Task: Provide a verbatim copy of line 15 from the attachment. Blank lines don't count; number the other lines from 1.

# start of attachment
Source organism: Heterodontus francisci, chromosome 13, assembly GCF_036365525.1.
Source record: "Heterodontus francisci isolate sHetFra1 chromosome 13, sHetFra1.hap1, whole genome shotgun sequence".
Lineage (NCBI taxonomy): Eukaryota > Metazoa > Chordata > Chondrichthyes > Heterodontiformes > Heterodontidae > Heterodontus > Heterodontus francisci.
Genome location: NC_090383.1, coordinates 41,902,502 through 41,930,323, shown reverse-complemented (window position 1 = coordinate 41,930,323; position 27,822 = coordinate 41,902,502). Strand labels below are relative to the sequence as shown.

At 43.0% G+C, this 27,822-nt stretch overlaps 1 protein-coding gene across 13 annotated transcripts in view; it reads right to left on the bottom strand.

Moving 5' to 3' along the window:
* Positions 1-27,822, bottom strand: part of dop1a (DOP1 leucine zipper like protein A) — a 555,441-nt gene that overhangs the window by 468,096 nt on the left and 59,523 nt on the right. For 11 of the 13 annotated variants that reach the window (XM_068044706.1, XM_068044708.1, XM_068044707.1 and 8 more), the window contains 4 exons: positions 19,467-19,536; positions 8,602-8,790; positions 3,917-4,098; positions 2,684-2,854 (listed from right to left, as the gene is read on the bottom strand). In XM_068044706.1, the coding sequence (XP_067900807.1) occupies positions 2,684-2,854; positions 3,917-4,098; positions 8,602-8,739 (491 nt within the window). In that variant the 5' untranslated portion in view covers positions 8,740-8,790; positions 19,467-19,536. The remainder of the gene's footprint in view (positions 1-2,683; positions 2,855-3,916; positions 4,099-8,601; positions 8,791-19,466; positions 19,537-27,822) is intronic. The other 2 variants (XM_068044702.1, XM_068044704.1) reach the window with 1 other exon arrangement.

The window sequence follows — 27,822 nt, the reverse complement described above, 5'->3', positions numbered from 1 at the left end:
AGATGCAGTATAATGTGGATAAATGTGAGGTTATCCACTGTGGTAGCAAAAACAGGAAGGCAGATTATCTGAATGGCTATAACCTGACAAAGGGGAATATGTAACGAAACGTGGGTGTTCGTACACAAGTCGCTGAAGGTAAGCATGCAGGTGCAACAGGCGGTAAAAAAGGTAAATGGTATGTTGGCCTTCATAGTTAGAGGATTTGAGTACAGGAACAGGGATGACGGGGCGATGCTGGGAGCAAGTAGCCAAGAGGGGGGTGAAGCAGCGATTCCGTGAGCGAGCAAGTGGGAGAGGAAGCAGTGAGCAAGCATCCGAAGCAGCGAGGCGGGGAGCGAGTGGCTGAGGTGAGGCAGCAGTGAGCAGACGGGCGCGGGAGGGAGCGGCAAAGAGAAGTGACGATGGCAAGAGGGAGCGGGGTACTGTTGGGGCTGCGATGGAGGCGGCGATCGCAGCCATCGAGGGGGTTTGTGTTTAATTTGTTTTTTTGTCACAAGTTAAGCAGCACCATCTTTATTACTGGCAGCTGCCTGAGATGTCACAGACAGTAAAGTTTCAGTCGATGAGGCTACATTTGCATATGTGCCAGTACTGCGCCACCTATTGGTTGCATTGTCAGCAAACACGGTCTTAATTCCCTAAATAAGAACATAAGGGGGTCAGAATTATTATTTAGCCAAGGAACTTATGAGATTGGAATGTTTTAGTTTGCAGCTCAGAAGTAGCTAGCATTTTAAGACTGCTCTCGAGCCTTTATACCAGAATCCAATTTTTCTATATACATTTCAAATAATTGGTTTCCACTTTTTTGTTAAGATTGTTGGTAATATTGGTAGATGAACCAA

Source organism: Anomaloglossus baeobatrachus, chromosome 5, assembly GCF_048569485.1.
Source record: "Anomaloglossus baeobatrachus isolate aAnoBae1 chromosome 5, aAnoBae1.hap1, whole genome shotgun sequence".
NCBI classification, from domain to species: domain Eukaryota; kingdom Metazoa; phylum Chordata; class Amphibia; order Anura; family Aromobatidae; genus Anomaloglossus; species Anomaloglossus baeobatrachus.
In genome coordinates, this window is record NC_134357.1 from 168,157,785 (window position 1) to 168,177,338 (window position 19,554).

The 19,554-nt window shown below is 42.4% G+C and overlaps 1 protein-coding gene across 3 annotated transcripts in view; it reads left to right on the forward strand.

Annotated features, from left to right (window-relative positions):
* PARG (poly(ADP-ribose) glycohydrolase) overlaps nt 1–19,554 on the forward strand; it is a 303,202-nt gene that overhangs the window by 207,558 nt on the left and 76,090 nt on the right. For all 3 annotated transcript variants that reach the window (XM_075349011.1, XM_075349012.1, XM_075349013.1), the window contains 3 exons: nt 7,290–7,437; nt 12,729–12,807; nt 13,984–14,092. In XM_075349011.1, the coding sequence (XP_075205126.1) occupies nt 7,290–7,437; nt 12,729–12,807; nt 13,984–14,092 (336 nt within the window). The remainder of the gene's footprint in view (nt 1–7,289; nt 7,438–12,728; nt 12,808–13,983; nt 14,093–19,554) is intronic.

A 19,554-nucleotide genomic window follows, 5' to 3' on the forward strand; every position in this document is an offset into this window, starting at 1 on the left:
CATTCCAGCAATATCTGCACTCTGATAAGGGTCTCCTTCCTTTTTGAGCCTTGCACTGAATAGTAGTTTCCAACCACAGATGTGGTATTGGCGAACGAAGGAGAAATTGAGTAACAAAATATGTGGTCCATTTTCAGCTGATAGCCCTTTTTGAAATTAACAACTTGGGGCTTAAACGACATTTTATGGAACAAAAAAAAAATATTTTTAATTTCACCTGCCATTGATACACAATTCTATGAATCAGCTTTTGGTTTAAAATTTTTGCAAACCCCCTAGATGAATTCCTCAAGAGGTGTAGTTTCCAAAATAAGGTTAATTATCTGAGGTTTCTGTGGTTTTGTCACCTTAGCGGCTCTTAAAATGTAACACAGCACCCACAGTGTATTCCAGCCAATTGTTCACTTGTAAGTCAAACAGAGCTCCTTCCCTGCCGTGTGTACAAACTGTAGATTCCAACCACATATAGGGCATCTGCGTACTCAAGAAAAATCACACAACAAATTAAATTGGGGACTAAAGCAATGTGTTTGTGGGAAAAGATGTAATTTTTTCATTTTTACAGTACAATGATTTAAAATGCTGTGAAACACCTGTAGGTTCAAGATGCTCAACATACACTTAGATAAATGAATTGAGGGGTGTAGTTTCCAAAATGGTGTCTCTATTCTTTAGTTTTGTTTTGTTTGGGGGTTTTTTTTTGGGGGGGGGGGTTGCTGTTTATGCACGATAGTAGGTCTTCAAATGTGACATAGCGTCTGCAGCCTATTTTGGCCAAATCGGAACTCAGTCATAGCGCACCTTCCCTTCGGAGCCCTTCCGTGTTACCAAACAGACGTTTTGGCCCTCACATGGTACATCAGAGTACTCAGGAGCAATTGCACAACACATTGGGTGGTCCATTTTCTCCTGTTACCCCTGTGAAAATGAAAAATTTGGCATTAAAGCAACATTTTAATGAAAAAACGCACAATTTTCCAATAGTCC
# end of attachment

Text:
Annotated features, from left to right (window-relative positions):